Chances are you’ve never been tested or treated for Mgen. It is a sexually transmitted disease that is thought to be more common than gonorrhoea. It usually affects both the male and female gender and can lead to inflammation of the urethra in men and women, and inflammation of the cervix in women. It could also lead to infertility if not treated on time.
What is Mgen STD
Mycoplasma genitalium, commonly called MGen, is a bacterial infection that affects the genitalia of either a man or a woman. It is transmitted from one person to another through sexual relations; not necessarily penetrative sex but touching and rubbing of the sexual parts can lead to transmission of the Mgen bacteria.
Information about this sexually transmitted disease is not much despite scientists’ knowledge of it since 1980. It can be asymptomatic, that it produces no symptoms, and that makes it deadly. However, when it shows symptom and is diagnosed, it can be easily treated.
Causes of Mgen STD
Mgen is caused by a small bacterium called Mycoplasma genitalium. This bacterium is the smallest self-replicating organism that has ever existed and usually produces symptoms that are similar to Chlamydia trachomatis, which makes it hard to diagnose.
It has a long growth duration and has no cell wall, which makes it unaffected by most antibiotics. Mycoplasma genitalium lives in the human body, especially on the skin cells of the genital and urinary tracts.
Symptoms of Mgen STD
Mgen STD has many symptoms and it might have some similarities and difference in the male and female genders. Despite its abundance of clinical symptoms, it is possible to have this disease and not know because it can also be asymptomatic, that is, it does not present symptoms.
However, when it does, the symptoms that will be noticed in both males and females include:
- Inflammation of the Urethra, that is Urethritis
- Discharge of pus from the urinary tract
- Pain during urination
- Pain during sexual intercourse
- Watery discharge from the penis (in men)
- Bleeding after sex (in women)
- Infertility, especially stemming from the fallopian tube (in women)
- Endometritis and other Pelvic inflammatory diseases.
These symptoms bear resemblance to the symptoms presented during non-gonococcal urethritis in men. This is because Mgen STD is the cause of NGU as a result of its action through a polymerase chain reaction.
Diagnosis of MGen STD
It is important to be diagnosed with Mgen STD before treatment commences as this STI is now the leading sexually transmitted infection. Also, due to its high mutation rate, rendering some antibiotics ineffective in its treatment, getting diagnosed will help expose if the bacteria a patient has is resistant to certain types of treatment, and the right course of treatment will be followed.
In Europe, there is a diagnosis guideline that must be followed. This guideline specifies that until the diagnosis is complete and the result is studied, no treatment should commence. The procedure is:
- Nucleic acid, DNA or RNA, specific to Mgen must be detected in a clinical specimen, gotten from the patient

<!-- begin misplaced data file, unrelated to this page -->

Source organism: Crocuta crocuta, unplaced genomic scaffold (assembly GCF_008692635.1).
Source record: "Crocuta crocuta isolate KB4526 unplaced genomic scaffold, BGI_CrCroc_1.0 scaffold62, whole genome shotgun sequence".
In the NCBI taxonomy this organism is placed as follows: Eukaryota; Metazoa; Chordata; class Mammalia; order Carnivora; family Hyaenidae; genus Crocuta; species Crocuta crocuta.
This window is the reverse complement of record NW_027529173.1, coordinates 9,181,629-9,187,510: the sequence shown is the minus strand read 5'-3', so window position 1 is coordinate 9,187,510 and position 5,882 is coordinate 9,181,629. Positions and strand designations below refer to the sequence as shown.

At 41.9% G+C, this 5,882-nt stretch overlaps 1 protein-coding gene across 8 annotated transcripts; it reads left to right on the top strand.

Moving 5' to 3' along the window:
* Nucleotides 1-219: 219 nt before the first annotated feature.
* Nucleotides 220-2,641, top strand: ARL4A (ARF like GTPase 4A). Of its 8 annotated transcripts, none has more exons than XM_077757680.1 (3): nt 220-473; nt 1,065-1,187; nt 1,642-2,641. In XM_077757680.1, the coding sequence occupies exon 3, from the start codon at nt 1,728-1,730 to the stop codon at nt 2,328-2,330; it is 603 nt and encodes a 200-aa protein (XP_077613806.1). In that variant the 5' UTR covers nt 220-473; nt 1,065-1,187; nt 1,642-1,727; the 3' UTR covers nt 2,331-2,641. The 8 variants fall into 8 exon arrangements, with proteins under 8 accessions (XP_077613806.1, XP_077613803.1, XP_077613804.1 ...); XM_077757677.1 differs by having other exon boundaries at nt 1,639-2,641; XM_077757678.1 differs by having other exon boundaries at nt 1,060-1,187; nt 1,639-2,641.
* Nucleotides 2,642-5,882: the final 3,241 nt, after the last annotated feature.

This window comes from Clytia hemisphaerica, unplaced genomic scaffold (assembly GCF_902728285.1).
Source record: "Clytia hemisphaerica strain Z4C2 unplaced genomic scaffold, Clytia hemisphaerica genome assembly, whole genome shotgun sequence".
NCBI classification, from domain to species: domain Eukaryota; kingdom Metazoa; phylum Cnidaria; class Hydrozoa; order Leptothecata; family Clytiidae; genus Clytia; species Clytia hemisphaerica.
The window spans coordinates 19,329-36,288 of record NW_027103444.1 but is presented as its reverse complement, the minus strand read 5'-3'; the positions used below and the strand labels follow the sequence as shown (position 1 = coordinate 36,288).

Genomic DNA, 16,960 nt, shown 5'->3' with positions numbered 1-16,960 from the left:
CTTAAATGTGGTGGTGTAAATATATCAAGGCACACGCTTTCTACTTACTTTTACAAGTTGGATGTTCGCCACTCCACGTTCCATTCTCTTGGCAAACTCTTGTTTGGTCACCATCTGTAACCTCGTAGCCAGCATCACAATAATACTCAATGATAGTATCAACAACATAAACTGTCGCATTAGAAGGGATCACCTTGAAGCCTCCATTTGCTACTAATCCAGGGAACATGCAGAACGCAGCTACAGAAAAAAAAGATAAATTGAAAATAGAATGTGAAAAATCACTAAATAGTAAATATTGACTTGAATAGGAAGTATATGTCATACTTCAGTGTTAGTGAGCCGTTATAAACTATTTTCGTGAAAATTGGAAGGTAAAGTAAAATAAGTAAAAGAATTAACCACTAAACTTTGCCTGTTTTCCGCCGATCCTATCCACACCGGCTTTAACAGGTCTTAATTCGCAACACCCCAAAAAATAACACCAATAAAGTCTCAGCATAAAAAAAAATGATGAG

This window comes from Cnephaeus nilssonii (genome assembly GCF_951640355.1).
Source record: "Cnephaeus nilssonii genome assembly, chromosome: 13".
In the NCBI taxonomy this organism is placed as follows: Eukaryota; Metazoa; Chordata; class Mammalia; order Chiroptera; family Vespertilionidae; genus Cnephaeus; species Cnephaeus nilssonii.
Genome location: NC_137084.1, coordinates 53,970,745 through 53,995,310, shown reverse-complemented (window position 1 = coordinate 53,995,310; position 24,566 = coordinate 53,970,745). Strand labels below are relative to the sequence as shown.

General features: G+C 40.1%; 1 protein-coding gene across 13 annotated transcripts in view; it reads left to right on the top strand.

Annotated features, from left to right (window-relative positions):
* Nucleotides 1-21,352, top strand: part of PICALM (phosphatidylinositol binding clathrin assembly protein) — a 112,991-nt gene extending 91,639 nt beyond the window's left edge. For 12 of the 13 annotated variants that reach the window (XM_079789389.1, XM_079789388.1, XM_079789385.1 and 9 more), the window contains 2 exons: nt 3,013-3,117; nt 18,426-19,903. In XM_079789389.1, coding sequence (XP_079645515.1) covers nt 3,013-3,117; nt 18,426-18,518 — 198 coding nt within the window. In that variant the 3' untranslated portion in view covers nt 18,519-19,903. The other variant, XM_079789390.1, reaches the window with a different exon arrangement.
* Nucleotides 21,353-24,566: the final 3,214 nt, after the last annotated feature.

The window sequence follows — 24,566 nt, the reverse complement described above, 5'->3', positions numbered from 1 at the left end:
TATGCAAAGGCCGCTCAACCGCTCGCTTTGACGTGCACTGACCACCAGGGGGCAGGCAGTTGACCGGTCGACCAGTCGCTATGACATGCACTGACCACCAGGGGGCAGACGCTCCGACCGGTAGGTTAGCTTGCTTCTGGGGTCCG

- The current partners of the patients should be treated with the same antimicrobial medication as their partners, the index patient.
- In the event the current partners are not tested or checked for the Mgen infection, they should be given the same medical treatment as their partner, regardless.
- To avoid the spread of the disease, individuals who have had sexual partners they are not sure of their sexual health in the past 3 months should get tested before getting treatment.
The importance of diagnosis remains to identify the presence or absence of resistance to some antibacterial medications. Mycoplasma genitalium grows for an extended period and can therefore be easily missed during testing. Also, it lacks a cell wall and consequently makes many antibacterial ineffective against it.
The commonly used method of diagnosis is the Nucleic Acid Amplification Test (NAAT) – to detect the Mgen-specific DNA or RNA.
On detection of this, the clinical sample is further tested for macrolide resistance – the major cause for the ineffectiveness of some antibacterial medications such as azithromycin against Mgen.
Treatment of Mgen STD
Successful treatment of Mgen STD is not as easy as it used to be. This situation arose as a result of the resistance developed by Mycoplasma genitalium to the single-dose Azithromycin that was commonly prescribed for treatment.
Now, even though azithromycin is still commonly used, it is not used as a single dose. Sometimes, a patient may require different lines of treatment – as much as four lines of treatment – if the first and subsequent ones fail.
Currently, the first treatment, after diagnosis and indication of macrolide resistance, is five-dose azithromycin which has been found to be more effective than a single dose and does not help the pathogen build resistance to the medication. Doxycycline is also used as a first treatment.
In an event that the first treatment fails, a follow-up medication of moxifloxacin is used. If that fails too, pristinamycin is employed.
Mgen STD is now, more common than dreaded gonorrhoea. It is a sexually transmitted infection that is caused by a bacterium called Mycoplasma genitalium. This pathogen grows slowly and is difficult to notice during testing, therefore it can only be found out by a procedure called Nucleic Acid Amplification Test that specifically highlights the DNA or RNA that is specific to the pathogen.
Mgen STD is a serious sexual health condition as it does not only affect the urinary tract, it causes infertility as well and as a result of its ability to resist medication due to the absence of a cell wall, it is difficult to treat.
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